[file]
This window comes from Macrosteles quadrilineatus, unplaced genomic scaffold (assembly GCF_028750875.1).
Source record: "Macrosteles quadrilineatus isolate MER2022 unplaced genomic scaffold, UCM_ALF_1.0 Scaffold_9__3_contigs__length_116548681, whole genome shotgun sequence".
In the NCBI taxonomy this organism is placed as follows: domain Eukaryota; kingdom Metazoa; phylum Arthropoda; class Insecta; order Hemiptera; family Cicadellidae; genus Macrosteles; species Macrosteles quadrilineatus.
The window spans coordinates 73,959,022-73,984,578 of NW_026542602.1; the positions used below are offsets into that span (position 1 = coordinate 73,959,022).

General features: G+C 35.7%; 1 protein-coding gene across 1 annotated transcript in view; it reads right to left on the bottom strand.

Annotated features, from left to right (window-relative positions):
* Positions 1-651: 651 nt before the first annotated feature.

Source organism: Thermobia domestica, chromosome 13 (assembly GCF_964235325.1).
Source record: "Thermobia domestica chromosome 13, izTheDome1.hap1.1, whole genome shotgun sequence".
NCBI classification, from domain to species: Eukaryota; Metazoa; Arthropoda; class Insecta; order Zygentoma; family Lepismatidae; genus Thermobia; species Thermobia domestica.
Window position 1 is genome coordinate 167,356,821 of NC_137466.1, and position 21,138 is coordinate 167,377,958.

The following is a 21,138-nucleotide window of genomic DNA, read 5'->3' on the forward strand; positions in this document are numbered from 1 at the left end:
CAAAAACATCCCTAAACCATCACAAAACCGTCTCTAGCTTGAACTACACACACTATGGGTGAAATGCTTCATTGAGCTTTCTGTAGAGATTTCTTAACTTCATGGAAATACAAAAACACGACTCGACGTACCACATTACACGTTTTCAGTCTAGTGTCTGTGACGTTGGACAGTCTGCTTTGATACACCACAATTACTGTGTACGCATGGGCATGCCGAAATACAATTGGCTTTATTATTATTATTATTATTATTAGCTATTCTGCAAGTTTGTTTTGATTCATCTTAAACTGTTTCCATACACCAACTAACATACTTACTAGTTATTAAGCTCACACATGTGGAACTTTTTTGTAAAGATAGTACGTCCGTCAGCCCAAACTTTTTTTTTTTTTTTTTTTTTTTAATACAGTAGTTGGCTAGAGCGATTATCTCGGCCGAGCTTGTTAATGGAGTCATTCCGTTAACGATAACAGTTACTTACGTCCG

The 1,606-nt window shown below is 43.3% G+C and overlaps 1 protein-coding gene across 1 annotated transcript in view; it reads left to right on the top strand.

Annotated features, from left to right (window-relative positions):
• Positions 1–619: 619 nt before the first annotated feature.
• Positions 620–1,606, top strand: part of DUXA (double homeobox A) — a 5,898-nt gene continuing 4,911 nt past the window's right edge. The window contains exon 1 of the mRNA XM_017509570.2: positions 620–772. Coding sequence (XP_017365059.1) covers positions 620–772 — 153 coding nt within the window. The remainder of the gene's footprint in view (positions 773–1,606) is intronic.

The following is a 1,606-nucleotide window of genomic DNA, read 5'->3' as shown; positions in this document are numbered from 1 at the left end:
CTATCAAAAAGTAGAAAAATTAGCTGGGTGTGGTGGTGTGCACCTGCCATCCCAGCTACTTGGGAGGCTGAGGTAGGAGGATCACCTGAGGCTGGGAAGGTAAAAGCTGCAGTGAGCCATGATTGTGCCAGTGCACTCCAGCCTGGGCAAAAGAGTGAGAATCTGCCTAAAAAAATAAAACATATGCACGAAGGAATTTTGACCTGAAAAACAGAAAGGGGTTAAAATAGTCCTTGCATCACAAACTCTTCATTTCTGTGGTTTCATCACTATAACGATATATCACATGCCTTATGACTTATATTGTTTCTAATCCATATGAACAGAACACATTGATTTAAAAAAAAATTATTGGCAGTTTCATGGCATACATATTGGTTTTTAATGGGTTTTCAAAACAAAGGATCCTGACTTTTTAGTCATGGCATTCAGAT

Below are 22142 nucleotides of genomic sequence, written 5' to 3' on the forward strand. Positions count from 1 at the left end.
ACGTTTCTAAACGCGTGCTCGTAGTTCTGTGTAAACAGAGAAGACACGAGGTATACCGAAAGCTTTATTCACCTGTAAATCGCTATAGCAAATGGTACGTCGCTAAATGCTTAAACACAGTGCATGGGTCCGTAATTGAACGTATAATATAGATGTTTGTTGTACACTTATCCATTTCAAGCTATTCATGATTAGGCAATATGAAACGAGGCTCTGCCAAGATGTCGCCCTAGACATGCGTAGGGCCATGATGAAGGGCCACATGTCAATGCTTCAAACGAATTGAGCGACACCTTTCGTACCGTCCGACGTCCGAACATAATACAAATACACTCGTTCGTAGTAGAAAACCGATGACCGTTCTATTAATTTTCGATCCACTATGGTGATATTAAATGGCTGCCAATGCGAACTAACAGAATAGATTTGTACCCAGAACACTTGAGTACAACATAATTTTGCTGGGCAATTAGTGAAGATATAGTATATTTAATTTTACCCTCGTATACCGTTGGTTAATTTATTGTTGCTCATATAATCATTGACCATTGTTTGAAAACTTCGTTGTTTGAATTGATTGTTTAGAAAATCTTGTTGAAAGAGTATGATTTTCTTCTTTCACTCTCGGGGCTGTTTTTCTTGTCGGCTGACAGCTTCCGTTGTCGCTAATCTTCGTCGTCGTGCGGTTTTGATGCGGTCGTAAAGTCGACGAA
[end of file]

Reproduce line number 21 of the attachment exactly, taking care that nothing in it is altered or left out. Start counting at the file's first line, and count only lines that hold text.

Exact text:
ACGTTTCTAAACGCGTGCTCGTAGTTCTGTGTAAACAGAGAAGACACGAGGTATACCGAAAGCTTTATTCACCTGTAAATCGCTATAGCAAATGGTACGTCGCTAAATGCTTAAACACAGTGCATGGGTCCGTAATTGAACGTATAATATAGATGTTTGTTGTACACTTATCCATTTCAAGCTATTCATGATTAGGCAATATGAAACGAGGCTCTGCCAAGATGTCGCCCTAGACATGCGTAGGGCCATGATGAAGGGCCACATGTCAATGCTTCAAACGAATTGAGCGACACCTTTCGTACCGTCCGACGTCCGAACATAATACAAATACACTCGTTCGTAGTAGAAAACCGATGACCGTTCTATTAATTTTCGATCCACTATGGTGATATTAAATGGCTGCCAATGCGAACTAACAGAATAGATTTGTACCCAGAACACTTGAGTACAACATAATTTTGCTGGGCAATTAGTGAAGATATAGTATATTTAATTTTACCCTCGTATACCGTTGGTTAATTTATTGTTGCTCATATAATCATTGACCATTGTTTGAAAACTTCGTTGTTTGAATTGATTGTTTAGAAAATCTTGTTGAAAGAGTATGATTTTCTTCTTTCACTCTCGGGGCTGTTTTTCTTGTCGGCTGACAGCTTCCGTTGTCGCTAATCTTCGTCGTCGTGCGGTTTTGATGCGGTCGTAAAGTCGACGAA